Ofgem has broken cover over major changes to network charging and access.
The regulator is trying to ensure that the way businesses and households are charged for using the grid is reflective of the costs their actions cause.
It admits that distributed generators are exploiting loopholes in the current arrangements, and wants to force “developers to respond to signals that reflect the economic reality, not the peculiarities of the regulations”.
Ofgem therefore plans a Significant Code Review to redesign charging and access arrangements, and needs to finish the redesign to coincide with the next set of price controls for network operators, in 2022/23.
The regulator indicated it aims to better define access rights and choices within the review. However, it will likely leave some elements of access reform to the networks themselves, such as continuing to providing different sorts of flexible connections, and enabling companies to trade curtailment and constraints with one another where they might ordinarily have to stop exporting generation.
Letting industry deliver some aspects of change would allow the regulator to concentrate on core reforms to transmission and distribution charging.
Ofgem said it may look at creating a new zonal charging structure for distributed generation. At present, distribution system charges (DUoS) treat generation as negative demand. So generators tend to get paid, even if their generation isn’t beneficial to the system. That may change, with Ofgem mooting zones that are demand-heavy or generation heavy, with distributed generation charged – or credited – accordingly.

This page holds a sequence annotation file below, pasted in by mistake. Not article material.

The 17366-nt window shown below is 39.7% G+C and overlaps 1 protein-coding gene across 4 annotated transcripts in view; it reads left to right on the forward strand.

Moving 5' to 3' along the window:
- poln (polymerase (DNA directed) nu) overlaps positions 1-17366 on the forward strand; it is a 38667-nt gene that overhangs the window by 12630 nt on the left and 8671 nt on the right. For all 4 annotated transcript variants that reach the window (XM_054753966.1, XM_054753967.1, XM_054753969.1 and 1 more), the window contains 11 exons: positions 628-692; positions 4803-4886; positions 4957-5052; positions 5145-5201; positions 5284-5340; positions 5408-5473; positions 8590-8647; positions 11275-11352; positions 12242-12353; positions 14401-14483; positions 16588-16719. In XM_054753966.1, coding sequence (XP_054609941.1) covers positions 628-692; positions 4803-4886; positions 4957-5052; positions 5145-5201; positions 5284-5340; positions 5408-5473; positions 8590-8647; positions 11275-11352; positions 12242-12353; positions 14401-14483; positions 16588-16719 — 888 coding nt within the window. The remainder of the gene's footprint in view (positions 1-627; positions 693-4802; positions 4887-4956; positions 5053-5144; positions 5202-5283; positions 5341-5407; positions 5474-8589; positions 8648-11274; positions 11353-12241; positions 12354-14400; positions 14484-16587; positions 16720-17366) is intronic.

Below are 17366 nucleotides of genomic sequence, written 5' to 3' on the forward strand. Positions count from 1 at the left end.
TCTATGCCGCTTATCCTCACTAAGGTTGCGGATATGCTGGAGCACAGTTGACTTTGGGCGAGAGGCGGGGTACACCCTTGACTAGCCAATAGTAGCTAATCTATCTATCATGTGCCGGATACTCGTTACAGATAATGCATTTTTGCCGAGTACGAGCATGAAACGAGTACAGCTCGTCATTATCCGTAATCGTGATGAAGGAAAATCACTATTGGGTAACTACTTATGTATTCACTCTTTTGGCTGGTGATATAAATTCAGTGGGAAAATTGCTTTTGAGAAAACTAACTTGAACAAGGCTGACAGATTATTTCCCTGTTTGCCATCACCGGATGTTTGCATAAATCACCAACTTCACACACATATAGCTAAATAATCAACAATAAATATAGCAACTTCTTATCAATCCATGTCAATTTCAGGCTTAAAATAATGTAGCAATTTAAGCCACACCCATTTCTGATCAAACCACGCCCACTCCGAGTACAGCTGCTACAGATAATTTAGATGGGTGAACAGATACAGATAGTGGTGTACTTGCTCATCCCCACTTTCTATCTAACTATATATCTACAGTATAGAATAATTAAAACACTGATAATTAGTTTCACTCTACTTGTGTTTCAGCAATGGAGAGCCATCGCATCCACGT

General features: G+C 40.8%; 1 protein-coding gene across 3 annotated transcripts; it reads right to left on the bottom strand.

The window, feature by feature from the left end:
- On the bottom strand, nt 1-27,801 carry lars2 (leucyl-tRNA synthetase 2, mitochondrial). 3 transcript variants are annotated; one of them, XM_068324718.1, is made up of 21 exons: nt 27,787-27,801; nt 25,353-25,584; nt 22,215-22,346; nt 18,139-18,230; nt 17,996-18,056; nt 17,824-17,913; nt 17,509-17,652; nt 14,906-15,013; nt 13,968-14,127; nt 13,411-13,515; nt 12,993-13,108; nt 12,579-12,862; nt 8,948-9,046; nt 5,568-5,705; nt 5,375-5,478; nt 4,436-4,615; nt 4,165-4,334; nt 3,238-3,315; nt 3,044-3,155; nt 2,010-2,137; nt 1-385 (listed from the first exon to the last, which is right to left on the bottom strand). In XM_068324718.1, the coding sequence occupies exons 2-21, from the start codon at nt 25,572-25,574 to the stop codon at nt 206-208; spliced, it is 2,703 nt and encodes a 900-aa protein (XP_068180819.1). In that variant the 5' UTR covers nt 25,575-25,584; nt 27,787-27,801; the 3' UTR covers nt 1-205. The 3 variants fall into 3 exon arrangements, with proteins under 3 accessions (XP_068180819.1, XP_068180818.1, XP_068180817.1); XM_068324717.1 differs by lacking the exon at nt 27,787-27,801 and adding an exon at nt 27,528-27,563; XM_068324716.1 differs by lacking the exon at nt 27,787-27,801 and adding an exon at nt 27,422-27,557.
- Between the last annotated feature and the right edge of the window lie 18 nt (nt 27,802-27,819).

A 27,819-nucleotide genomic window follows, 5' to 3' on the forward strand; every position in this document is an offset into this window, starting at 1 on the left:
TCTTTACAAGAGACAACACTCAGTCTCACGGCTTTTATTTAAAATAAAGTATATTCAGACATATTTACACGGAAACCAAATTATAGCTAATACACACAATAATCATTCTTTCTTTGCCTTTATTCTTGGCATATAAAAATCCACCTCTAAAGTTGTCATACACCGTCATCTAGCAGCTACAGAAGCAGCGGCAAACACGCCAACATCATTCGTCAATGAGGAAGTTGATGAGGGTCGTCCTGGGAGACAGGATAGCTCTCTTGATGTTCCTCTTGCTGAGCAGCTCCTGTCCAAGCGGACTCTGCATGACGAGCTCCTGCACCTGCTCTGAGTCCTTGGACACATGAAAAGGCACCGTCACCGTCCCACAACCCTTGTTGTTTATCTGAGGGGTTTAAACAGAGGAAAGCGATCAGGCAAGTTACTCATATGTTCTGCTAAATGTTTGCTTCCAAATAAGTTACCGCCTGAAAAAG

Ofgem dropped further hints about killing off the current Triad system within the consultation.
The regulator said while the Triad regime has merit, it may also be introducing uncertainty, as predicting Triad periods becomes increasingly difficult, and causing distortions due to the differences in the way small and large generators are treated and charged.
For generators, Ofgem may move to treat charges for both distributed generation and transmission in the same manner, which could see distributed generators lose another chunk of income.
For demand customers, Ofgem said options could include moving away from charging based on demand during Triad periods to fixed time of use windows, such as the bands used for DUoS charges.
Households and EVs
The regulator also plans to look at making households pay more reflective charges for network use.
While Ofgem said it does not plan to make any changes that affect basic household usage of electricity, its proposals would affect, for example, electric vehicle users.
If they are willing to charge their cars outside periods of network constraints, they could reduce network charges and connection costs. If not, they will pay more.
See the consultation here.